Click here to close now.


@DevOpsSummit Authors: Liz McMillan, SmartBear Blog, Yeshim Deniz, Pat Romanski, Elizabeth White

Related Topics: @DevOpsSummit, Java IoT, Microsoft Cloud, Linux Containers

@DevOpsSummit: Blog Post

Choosing the #APM System that Is Right for You | @DevOpsSummit [#DevOps]

A lot of the arguing in the APM space is about the fundamental approach to monitoring application transactions

In my role as technology evangelist I spend a lot of time helping organizations, big and small, make their IT systems better, faster and more resilient to faults in order to support their business operations and objectives. I always find it frustrating to "argue" with our competitors about what the best solution is. I honestly think that many APM tools on the market do a good job - each with advantages and disadvantages in certain use cases. There is no "one size fits all" - there is just a "this tool fits best for your APM Maturity Level" (not saying the others wouldn't do a good job).

A lot of the arguing in the APM space is about the fundamental approach to monitoring application transactions: monitor and capture ALL details vs. monitor and capture relevant details. Along with that come topics like "overhead impact", "scalability" and "data hording vs smart analytics".

Ultimately, you want to pick the right tool to solve your problems. As you have multiple tools to choose from let me - in my role as technology evangelist - highlight some of the use cases that our customers solve. As a technologist and a blogger, what I really care about is that the right technology is applied to the right problem. As such, I feel compelled to share what I have learned working with customers in the trenches. Hopefully, this will help you understand the technology and what problem it can solve in real life problems, and cut through the propaganda. Let me start with a few use cases today and follow up with some more in follow up blog posts.

Use Cases from Steven - A Performance Engineer
The first use cases are picked from Steven - whom I reached out to after I read his question on our APM Community Forum. His company decided to move from a competitor to our APM solution and I wondered why. In an email, he highlighted that he had some initial success with the tool, and had been able to solve a couple of low hanging problems. When they decided to start taking a strategic Continuous Delivery approach to software delivery, they realized that the current tool had certain shortcomings slowing their attempts to practice DevOps.

They identified the following key problems they need to solve and what they really required from an APM solution in order to get to where they are heading:

How a user got to a problem, and not just seeing the problem itself

  • Every transaction, with all details they need, out-of-the-box
  • Web request/response bytes, SQL bind values, exception details for every transaction

Number of transactions executed per user and tenant used for business and cost reporting

  • Capture custom business context data for every transaction
  • Business transactions based on "buried" context data as not every detail is in the URL

Eliminate homegrown tools which are costly to maintain

  • Provide application as well as system and infrastructure monitoring
  • Integrate with other tools such as JMeter, LoadRunner, Jenkins or HP Open View

Eliminate the need to make people look at other tools and data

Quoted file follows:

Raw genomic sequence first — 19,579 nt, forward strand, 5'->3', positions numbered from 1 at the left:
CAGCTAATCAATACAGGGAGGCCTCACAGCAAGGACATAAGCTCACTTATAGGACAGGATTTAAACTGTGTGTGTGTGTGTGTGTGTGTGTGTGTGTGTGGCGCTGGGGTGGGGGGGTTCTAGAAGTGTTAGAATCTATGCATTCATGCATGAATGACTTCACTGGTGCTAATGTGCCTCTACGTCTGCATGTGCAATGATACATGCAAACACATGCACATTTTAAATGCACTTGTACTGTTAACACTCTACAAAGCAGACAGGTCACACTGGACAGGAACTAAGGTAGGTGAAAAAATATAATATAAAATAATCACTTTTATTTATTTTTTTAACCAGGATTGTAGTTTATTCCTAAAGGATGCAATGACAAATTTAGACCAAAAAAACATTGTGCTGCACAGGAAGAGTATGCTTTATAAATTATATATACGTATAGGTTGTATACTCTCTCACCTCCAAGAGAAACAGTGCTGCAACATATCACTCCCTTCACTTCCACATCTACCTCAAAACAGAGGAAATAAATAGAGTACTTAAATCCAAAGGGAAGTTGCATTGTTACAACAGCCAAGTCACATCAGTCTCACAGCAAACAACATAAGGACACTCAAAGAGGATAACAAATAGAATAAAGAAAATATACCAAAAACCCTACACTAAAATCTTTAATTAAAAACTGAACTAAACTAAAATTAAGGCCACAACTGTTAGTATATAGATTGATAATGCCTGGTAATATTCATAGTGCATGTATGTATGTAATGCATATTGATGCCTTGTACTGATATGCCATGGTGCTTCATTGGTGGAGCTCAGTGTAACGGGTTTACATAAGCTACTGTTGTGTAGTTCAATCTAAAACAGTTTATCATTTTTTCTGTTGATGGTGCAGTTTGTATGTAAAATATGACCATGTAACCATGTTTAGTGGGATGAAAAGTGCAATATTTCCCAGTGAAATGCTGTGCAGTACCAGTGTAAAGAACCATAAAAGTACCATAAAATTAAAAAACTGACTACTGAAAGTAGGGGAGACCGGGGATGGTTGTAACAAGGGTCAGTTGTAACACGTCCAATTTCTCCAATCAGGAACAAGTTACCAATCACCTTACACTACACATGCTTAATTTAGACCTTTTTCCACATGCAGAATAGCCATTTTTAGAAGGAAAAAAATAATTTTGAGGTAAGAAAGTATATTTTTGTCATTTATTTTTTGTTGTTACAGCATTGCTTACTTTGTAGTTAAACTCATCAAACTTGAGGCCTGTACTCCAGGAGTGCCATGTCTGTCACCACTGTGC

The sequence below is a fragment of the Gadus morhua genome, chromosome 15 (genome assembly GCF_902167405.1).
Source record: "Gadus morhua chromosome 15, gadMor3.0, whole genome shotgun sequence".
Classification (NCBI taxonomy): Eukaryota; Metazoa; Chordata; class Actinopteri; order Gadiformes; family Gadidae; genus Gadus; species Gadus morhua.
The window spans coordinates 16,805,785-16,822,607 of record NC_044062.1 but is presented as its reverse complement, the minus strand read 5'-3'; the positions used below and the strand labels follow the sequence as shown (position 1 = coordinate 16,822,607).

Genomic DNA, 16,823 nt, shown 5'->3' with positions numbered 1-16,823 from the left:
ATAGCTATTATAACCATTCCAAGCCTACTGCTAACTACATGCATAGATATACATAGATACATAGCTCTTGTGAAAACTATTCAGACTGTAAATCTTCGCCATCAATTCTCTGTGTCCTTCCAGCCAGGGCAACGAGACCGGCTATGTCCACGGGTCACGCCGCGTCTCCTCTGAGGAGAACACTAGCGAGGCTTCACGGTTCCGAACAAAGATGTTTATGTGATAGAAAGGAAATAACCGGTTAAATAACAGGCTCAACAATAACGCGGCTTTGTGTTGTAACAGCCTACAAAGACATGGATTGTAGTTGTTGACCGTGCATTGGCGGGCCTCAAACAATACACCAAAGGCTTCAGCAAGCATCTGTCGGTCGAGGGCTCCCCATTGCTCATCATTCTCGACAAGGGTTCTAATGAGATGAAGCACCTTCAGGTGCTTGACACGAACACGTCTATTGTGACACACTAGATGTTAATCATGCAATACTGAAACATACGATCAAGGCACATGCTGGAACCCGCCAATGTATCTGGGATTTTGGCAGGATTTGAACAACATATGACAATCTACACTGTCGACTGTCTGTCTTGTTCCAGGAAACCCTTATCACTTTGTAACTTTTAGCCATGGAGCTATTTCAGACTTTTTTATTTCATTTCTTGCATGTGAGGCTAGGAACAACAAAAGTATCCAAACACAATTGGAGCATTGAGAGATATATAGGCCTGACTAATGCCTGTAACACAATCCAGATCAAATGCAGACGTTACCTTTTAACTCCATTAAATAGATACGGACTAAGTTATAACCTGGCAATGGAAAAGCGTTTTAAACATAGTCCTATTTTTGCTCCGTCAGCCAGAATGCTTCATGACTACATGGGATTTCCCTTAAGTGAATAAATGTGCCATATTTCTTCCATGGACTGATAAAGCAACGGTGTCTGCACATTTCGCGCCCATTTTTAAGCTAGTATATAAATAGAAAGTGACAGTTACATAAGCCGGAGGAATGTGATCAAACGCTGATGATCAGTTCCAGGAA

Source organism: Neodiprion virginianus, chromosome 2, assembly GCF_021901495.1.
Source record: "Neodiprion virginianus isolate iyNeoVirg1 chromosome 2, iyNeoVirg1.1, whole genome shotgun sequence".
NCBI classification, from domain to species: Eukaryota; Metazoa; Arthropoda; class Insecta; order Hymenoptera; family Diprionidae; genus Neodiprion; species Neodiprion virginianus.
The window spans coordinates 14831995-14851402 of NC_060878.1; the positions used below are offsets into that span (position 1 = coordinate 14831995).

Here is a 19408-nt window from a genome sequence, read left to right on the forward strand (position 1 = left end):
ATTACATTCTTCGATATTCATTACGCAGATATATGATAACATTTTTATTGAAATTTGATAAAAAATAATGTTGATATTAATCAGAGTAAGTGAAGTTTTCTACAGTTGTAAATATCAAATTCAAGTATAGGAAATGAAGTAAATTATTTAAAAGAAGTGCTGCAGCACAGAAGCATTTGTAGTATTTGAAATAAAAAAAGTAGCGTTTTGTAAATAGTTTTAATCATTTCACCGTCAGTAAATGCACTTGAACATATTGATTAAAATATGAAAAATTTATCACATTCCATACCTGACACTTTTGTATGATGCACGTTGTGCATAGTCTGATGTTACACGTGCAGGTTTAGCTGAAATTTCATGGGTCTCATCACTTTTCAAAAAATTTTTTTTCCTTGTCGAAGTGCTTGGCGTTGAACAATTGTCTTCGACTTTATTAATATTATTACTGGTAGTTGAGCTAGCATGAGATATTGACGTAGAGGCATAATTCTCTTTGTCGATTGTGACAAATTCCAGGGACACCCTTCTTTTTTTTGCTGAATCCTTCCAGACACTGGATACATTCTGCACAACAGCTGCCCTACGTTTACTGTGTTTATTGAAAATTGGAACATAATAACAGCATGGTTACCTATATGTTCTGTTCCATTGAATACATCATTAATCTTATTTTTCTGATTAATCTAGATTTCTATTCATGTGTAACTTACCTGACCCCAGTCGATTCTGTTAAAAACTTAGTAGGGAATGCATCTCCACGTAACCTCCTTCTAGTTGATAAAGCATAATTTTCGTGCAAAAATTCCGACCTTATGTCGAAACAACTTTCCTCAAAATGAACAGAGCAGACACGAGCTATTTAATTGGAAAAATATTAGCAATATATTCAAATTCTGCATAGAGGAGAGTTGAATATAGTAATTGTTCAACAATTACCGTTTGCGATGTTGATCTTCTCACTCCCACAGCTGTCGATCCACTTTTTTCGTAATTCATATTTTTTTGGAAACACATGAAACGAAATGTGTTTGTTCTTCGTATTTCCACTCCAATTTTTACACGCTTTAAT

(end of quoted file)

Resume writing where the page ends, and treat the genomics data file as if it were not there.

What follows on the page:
• Foster collaboration across Architect, Dev, Test & Ops by using same data set
  • Data must be shareable with a single click

Ability to extend to custom frameworks, systems and protocols

  • Bring in custom metrics from external tools via Java Plugin infrastructure
  • Follow transactions across any custom protocol or technologies outside Java & .NET

Full Automation to support Continuous Delivery

  • Use Metrics provided by APM for every build artifact along the deployment pipeline to act as quality gateway
  • Inform APM about new deployments to prevent false alerting

Replace traditional application logging

  • Eliminated log files which saves I/O and storage
  • Get the log messages captured in context of a transaction and the context of the user that triggered that log message

One solution for everything

  • Not just performance monitoring but also business reporting as well as deep dive diagnostics

Active community forum

  • Get answers right away
  • Leverage extensions already provided by the community such as plugins for Jenkins, PagerDuty, ...

Let me give you some examples for Steven's use case so that you can better decide on whether that is relevant for you as well:

Every Transaction with All Details
dynaTrace was built from the ground up to support the full software lifecycle. We as Compuware APM/dynaTrace understood that we needed a technology that captures every transaction with all details for root cause diagnostics as well as proper business monitoring without falling into a sampling mode where you lose critical information for both business and root cause diagnostics. Most of our customers claim they see little to acceptable overhead in production yet capturing 100% transactions including method arguments, SQL Statements, Log Messages or Exceptions. The magic word in our case is our PurePath (see the YouTube video) & PureStack Technology which allows dynaTrace to do exactly that. One of the several visualization of the PurePath is the Transaction Flow which is a great way to understand how your transactions flow through the system - where your hotspots are (3rd party impact, custom code issues or impact of Garbage Collection) and where your architectural issues (e.g: too many web service calls, too many SQL executions):